So-called “anti-fog” products are very useful for people wearing both a mask and goggles to prevent condensation. Faced with this growing craze linked to the COVID-19 pandemic, researchers from Duke University wanted to know if these products sold in the form of spray or wipes contain substances harmful to health. Bad news: these can contain high levels of per- and polyfluoroalkyl substances (PFAS, English per- and polyfluoroalkyl substances) according to their study published in the journal Environmental Science & Technology. The latter constitute a large chemical class of synthetic organofluorine compounds.
The researchers tested the four anti-fog sprays and five top-rated anti-fog wipes on the Amazon site, and found that all nine products contained fluorinated telomeric alcohols (FTOH) and fluorinated telomeric ethoxylates (FTEO), two types of PFAS. However, exposure to certain PFAS, in particular l’acide perfluorooctanoïque (PFOA) and perfluorooctanesulfonic acid (PFOS), is associated with impaired immune function, cancers, thyroid disorders and other health disorders. Pregnant women and young children are particularly at risk from these products, which can affect reproductive health and developmental.
Little studied substances harmful to humans
“Our tests show that the sprays contain up to 20.7 milligrams of PFAS per milliliter of solution, a fairly high concentration. Explains Nicholas Herkert, who led the study. Since FTOHs and FTEOs have been the subject of relatively few studies to date, scientists do not yet know what specific health risks these could pose. But they assume that once the FTOH inhaled or absorbed through the skin, these substances can break down in the body into perfluorooctanoic acid (PFOA) or other types of PFAS known to be toxic. The scientific team was particularly interested the possible effects of OETF.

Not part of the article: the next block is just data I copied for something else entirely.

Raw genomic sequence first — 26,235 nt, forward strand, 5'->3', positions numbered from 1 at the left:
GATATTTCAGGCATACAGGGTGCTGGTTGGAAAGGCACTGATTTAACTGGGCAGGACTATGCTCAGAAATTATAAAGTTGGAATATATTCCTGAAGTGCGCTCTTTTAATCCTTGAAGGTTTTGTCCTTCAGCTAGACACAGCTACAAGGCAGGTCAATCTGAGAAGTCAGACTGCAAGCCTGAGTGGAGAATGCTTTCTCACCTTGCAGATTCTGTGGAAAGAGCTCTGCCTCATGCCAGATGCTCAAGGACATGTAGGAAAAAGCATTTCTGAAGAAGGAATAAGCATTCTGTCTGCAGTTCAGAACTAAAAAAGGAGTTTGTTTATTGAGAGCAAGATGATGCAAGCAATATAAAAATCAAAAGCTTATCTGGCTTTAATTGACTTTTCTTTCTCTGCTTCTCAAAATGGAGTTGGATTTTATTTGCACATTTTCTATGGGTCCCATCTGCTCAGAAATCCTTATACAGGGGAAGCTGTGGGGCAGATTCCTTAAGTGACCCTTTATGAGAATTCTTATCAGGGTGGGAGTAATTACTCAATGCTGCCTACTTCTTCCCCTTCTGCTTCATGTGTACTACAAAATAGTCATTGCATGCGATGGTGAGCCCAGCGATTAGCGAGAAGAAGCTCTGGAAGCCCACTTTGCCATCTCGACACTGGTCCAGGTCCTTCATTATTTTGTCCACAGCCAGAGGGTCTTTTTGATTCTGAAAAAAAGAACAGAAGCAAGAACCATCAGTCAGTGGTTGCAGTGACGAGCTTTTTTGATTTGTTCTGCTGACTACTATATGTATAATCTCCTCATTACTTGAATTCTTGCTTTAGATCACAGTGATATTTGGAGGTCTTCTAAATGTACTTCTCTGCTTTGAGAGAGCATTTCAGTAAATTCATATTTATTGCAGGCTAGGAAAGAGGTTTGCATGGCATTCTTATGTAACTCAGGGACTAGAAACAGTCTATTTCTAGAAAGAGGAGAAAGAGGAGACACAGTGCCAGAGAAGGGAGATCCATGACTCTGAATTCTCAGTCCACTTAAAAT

It turns out that the results showed significant toxicity for cell modification and conversion to fat cells in laboratory tests. “If we were to assume that FTOHs and FTEOs have similar toxicity to PFOA and PFOS, one spray would expose you to PFAS at higher levels than you would receive.” while drinking a liter of water which contains PFAS at the current limit for safe consumption in the country, which is 70 nanograms per liter, ”adds Nicholas Herkert. “It is disturbing to think that the products that people use to insure their safety during the pandemic may put them at different risk. “
What about other chemicals?
The risk is all the more important as certain products require spray on glasses then rubbing with the fingers to make it penetrate. The researchers also deplore the fact that for none of the products analyzed, the list of ingredients is not readily available to see if they actually contain chemical products potentially harmful. This required analyzing them in the laboratory using a technique called “high resolution mass spectrometry”. Due to the small size of the samples tested, they call for additional research on this subject in order to flesh out these initial conclusions, in particular with tests on living organisms.
« Les FTOH et FTEO could be endocrine disruptors, but the only way to find out is to do in vivo tests on whole organisms. We only performed laboratory tests. », Says Nicholas Herkert. Studies with larger samples would also identify other “hidden” chemicals also contained in these sprays or cloths with anti-fog effects. “Due to COVID, many more people are using these sprays and cloths to keep their glasses from fogging up when wearing masks. They deserve to know what’s in the products they use. “, The researchers conclude.